I wrote this article for the Greater Good Magazine on how social anxiety can show up in kids and what we can do to help. 

Anjali sat at the kitchen table in front of a blank piece of paper. She sat, and sat, and sat. Then she got up from the table and walked away. The unfinished task? A Valentine’s card for her grandmother.

Girl on the bus looking sad and nervous

What was the problem? Eleven-year-old Anjali was the one who had decided to make a card, so the problem was not a lack of care. What was holding her back was a fear that her card would not be good enough for her grandma. Although she was seated alone at the table, she was experiencing social anxiety.

Social anxiety involves fear of negative evaluation, and this fear can stem from social interactions or performing in front of others. As Anjali pondered the creation of her card, she was imagining that her grandma would negatively judge her card and reject her.

Performance and social anxiety can be a natural part of growing up, but they can become problematic if children begin to avoid situations that trigger their fears or their fears become overwhelming. For youth, social anxiety disorder is often identified during the teenage years, and it includes anxiety related to interacting with peers. Often we hear about cases of teens who avoid going to school and interacting socially.

Other forms of social anxiety in children can include fears of being awkward in front of peers, fears of displeasing authority figures, fears of negative evaluation from others, preoccupation with siblings’ judgments, or an unwillingness to try tasks that don’t bring immediate success. Of course, experiencing anxiety about how others perceive you is a normal part of being human; it doesn’t necessarily mean that a child has an anxiety problem. What can make a difference in their life trajectory is not so much the presence or absence of these patterns, but rather how a caregiver helps a child respond to their fears.

Here are four habits that can help kids and parents effectively respond to anxiety-related symptoms before they reach the debilitating level of a disorder.

1. Notice and name your feelings, thoughts, and sensations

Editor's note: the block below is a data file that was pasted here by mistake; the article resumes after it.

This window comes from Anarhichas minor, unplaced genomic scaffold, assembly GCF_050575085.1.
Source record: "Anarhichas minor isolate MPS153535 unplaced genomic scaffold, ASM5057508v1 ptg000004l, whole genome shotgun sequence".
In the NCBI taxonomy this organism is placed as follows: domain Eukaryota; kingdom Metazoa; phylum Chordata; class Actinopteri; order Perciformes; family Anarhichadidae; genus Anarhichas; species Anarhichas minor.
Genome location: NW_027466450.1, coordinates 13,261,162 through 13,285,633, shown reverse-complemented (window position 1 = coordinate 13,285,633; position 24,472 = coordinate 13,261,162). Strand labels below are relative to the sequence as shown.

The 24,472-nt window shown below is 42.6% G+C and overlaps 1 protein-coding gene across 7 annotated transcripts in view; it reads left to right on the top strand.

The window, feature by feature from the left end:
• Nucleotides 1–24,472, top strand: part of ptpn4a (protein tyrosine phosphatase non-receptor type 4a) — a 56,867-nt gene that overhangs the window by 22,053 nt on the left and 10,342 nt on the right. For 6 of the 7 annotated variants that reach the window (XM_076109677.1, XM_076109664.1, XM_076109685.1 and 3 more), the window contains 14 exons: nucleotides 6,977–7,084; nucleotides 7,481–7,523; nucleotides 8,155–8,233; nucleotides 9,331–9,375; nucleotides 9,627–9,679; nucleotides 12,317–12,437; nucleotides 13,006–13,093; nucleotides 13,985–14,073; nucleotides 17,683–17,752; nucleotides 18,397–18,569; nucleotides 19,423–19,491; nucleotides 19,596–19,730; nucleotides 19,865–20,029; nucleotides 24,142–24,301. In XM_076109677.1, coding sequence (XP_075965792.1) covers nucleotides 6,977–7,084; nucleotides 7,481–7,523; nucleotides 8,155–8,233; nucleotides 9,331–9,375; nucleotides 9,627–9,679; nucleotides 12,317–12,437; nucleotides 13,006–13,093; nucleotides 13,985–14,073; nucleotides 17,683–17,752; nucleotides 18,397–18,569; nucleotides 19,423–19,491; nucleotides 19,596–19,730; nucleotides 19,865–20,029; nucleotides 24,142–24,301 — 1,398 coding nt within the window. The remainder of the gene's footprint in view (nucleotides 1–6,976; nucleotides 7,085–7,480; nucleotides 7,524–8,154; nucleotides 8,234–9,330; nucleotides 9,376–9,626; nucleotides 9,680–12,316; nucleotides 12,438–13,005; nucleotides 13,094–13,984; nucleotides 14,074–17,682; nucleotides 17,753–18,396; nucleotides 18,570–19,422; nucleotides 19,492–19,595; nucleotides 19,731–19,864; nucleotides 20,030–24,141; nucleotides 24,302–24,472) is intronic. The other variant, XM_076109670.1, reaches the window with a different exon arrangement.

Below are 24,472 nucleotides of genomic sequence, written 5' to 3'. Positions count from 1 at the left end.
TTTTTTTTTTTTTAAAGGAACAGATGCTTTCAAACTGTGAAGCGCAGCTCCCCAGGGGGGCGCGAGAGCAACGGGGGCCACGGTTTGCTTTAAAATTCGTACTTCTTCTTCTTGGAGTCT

The journey to coping effectively with any mental or emotional challenge always begins with awareness. Kids who are experiencing social anxiety need to become aware of the emotions, thought patterns, and body sensations that accompany their anxiety.

To help kids identify feelings patterns, I like to use the Feelings Habit Animal Quiz that I developed. There are four feelings-related animal habits that many kids have: Bear explodes with feelings, beaver obsesses about feelings, chameleon hides feelings, and deer is ashamed of feelings. Most kids quickly relate to one or more of these feelings habits.

Playfully identifying with a feelings animal can help kids observe their habits with less judgment. It is common for kids with social anxiety symptoms to have the beaver habit of obsessing and the deer habit of feeling ashamed, but it’s important to remember that kids with anxiety are not always quiet and timid. Kids with anxiety can also hide feelings or be explosive with feelings. The key is to help kids non-judgmentally recognize and name their feelings habits. Naming our feelings can help to deactivate the alarm center of the brain, which can allow kids to think more clearly.

In addition to identifying feelings, it can also be helpful for kids to notice their thought patterns. It is common for kids with social anxiety problems to have a number of distorted thinking patterns that contribute to their anxiety. For this reason, one common treatment is cognitive behavioral therapy (CBT), which can help kids identify these “cognitive distortions.”

When I teach kids about cognitive distortions, I call them “mind muddles.” Caregivers who would like to help kids informally learn about problematic thinking patterns could play a game of “pretend” with a child, imagining that a child’s favorite stuffed animal or toy is having big feelings and distorted thoughts. After listening to the stuffed toy’s thoughts, you could help the child to identify the mind muddles.

Just as I use a set of animals to talk about feelings, I use another set of animals to help kids learn resilience habits in both the Parent-Child Self-Compassion program that I’ve developed as well as the Quest for Self-Compassion workbook series. Spots the giraffe is the resilience animal that can help us to “spot” our feelings, thoughts, five-senses and sensations. In this excerpt from the first Quest for Self-Compassionworkbook, Spots invites us to “spot” Bear’s mind muddles:

Spots the giraffe is the resilience animal that can help us to “spot” our feelings, thoughts, five-senses and sensations. Spots invites us to “spot” Bear’s mind muddles: how bear has to do a math homework.

Once children are adept at noticing and labeling the mind muddles of their stuffed animals, you can begin labeling your own mind muddles out loud, and then eventually help kids identify their own.

2. Understand that you are not alone

In a recent study (not yet published) of the Self-Compassion for Children and Caregivers program, the number-one resilience habit that kids reported using was the “Buddy habit.” Buddy the dog is the resilience habit animal that helps us to remember that we are not alone when we experience hard things. Children reported that the “Buddy habit” helped them with all kinds of difficult feelings:

“I find the Buddy habit really helpful, whereas before . . . I was like ‘I’m the only person going through this.’”

“The Buddy habit . . . taught me that everyone has feelings like this sometimes.”